Can you remember back about two years, when none of us had ever heard of the coronavirus? Thoughts of COVID-19 had never crossed our minds. These days, however, the latest pandemic developments dominate newspaper and TV news coverage. We can’t escape the frightening reports. At the same time, as this global crisis continues, I wonder if there’s an even greater “pandemic” that’s getting no attention.
I’m referring to a problem that actually began building long before the first words about the virus were uttered – the pandemic of loneliness. One example is social media and how it has come to dominate many of our lives.
They have created an artificial environment when we can have hundreds – even thousands – of “friends” and still be desperately lonely because we have no one with whom to talk and confide on a deep, personal level.
We’ve been bombarded by the statistics about COVID-19 deaths and the millions of other confirmed cases. But the realities about the impact of shutdowns, work stoppages and social isolation have not received nearly as much notice. People who regularly received support and fellowship from church, as well as other social activities, have understandably felt alone, even abandoned.
Suicides, drug overdoses, domestic violence and emotional breakdowns have escalated dramatically. It would be overly simplistic to blame those solely on the pandemic, but experts confirm it has been a very significant factor in the alarming increase of these and other social ills.
From the first moments of creation, God has underscored the importance of relationships. Referring to the eternally existing Trinity, Genesis 1:26 says, “Then God said, ‘Let us make man in our image, in our likeness, and let them rule over the fish of the sea and the birds of the air, over the livestock, over all the earth….’” And soon after He formed the first human, the Lord said, “It is not good for the man to be alone. I will make a helper suitable for him” (Genesis 2:18).
Granted, some people are more sociable than others. Extroverts, by nature, need to be around people to remain energized while introverts – like me – prefer our interactions with others in smaller doses. But we all need to be around other folks to remain mentally, emotionally and even spiritually healthy.
Social media can be useful, but only to a limited degree. According to Facebook, I have more than 1,000 “friends,” but most of them I’ve never met in person. I could probably pass many of them on the street and not recognize them. And I wouldn’t want to have 1,000 real friends with whom I interact on a regular basis – who has time for that?
But we do need friends, including but not limited to family members. Ecclesiastes 4:9-12 tells us, “Two are better than one, because they have a good return for their work: If one falls down, his friend can help him up. But pity the man who falls and has no one to help him up!... Though one may be overpowered, two can defend themselves. A cord of three strands is not quickly broken.”
Proverbs 27:17 expresses a similar sentiment: “As iron sharpens iron, so one man sharpens another.” Imagine attempting to sharpen a knife blade without something to hone it. Some of my most enjoyable times at work occurred when a small group of us gathered and engaged in creative friction.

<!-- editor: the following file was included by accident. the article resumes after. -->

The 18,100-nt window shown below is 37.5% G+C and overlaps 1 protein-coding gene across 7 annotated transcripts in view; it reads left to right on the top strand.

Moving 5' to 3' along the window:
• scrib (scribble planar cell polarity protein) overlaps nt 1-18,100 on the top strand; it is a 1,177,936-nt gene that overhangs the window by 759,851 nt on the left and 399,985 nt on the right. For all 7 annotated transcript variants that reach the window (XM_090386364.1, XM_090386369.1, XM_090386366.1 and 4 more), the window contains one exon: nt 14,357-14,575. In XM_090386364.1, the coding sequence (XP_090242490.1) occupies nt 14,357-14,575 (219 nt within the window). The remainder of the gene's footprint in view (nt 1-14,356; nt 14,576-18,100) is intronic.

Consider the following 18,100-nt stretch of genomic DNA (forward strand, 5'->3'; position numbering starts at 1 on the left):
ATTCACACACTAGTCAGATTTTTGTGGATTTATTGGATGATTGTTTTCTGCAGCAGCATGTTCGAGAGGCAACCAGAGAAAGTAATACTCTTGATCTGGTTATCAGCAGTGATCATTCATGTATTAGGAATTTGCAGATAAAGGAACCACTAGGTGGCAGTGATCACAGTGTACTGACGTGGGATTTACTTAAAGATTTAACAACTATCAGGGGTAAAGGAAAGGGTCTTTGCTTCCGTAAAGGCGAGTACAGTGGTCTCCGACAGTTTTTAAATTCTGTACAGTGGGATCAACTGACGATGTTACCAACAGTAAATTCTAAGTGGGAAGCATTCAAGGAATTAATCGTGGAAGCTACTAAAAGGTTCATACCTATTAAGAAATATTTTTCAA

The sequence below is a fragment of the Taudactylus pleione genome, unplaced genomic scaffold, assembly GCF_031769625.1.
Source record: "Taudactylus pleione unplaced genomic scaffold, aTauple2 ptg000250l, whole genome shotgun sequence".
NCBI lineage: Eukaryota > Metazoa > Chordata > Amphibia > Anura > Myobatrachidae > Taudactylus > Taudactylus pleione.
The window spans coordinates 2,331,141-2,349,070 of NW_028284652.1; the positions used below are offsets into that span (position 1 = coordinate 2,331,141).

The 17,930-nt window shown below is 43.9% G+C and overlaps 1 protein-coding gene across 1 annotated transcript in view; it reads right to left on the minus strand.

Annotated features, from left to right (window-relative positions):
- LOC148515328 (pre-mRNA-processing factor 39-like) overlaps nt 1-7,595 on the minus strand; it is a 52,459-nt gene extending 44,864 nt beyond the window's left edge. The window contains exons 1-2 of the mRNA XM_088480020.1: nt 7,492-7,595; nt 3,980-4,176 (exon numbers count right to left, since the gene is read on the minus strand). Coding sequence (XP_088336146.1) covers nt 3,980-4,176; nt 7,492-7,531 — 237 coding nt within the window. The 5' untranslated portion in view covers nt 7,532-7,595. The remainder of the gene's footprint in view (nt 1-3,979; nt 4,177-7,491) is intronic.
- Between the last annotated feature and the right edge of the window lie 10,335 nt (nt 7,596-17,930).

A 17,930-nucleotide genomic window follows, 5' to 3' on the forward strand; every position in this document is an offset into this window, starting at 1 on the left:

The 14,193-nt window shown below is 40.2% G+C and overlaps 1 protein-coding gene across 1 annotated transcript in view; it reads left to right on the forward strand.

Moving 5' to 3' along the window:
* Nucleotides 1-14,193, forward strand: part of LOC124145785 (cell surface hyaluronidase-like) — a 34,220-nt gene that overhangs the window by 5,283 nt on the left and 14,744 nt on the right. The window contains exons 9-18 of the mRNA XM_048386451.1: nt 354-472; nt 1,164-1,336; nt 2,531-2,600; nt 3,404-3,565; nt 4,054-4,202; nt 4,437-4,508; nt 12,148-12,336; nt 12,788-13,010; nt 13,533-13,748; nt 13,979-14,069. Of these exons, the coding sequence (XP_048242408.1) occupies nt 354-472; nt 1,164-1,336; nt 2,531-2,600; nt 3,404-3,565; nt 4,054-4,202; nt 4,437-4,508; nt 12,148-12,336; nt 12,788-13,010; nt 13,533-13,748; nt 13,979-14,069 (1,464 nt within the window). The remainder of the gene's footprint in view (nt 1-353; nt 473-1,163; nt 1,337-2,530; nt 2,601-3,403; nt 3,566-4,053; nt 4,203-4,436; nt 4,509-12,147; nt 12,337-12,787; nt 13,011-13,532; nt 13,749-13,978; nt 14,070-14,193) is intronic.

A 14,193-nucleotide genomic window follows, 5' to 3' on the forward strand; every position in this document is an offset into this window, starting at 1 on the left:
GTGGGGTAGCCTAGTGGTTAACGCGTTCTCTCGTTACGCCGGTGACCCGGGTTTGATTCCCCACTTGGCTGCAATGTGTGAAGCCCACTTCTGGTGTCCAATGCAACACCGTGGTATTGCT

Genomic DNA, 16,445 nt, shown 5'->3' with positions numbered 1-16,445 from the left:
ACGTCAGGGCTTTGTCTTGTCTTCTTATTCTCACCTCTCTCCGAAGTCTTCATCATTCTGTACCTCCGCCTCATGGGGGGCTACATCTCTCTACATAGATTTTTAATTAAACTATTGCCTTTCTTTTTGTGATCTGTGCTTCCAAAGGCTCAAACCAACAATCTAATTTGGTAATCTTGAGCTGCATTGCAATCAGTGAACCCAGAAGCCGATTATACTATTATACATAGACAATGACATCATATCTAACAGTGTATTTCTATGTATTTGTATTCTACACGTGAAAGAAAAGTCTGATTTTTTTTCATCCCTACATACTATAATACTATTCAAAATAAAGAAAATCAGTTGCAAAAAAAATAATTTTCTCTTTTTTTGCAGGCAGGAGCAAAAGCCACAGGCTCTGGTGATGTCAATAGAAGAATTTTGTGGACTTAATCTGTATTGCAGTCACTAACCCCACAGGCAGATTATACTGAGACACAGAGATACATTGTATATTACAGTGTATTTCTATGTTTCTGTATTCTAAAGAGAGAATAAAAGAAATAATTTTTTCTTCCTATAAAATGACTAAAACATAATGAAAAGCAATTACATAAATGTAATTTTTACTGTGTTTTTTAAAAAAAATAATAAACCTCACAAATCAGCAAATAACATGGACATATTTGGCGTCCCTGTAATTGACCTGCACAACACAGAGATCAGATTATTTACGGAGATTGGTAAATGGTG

The need to do whatever we can to escape the plague of loneliness is even more critical spiritually. One of my favorite passages concerning this is Hebrews 10:24-25, which admonishes, “And let us consider how we may spur one another on toward love and good deeds. Let us not give up meeting together, as some are in the habit of doing, but let us encourage one another – and all the more as you see the Day approaching.”
During His earthly ministry, Jesus probably could have been a loner, walking from town to city by Himself, but He chose to select followers. This was in part to train them for carrying on His work after His death, resurrection and ascension. However, being both fully God and fully man, I suspect even Jesus needed the companionship and daily interactions. He often recruited them by simply saying, “Come and you will see” and “Follow Me” (Matthew 1:35-51).
It's important to recognize our own need for personal interactions that go far deeper than comments and “likes” on social media, even during a global health crisis that has impeded many of us from spending time with one another as we have in the past. We should also be sensitive to the needs of others, especially folks in places like nursing homes and hospitals, who might feel forgotten and unwanted.
Recently I found an apt observation by Charles Ringma in his book, Dare to Journey with Henri Nouwen. He writes, “We are called to serve the world in which we live. Such serving is not simply a matter of techniques. It is also a matter of personal encounter. It is a matter of drawing close. It is a matter of care.” Think about that.
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Robert J. Tamasy is a veteran journalist, former newspaper editor and magazine editor. Bob has written, co-authored and edited more than 15 books. These include the newly published, ”Marketplace Ambassadors”; “Business At Its Best: Timeless Wisdom from Proverbs for Today’s Workplace”; “Tufting Legacies,” “The Heart of Mentoring,” and “Pursuing Life With a Shepherd’s Heart.” A weekly business meditation he edits, “Monday Manna,” is translated into more than 20 languages and sent via email around the world by CBMC International. The address for his blog is www.bobtamasy.blogspot.com. His email address is firstname.lastname@example.org.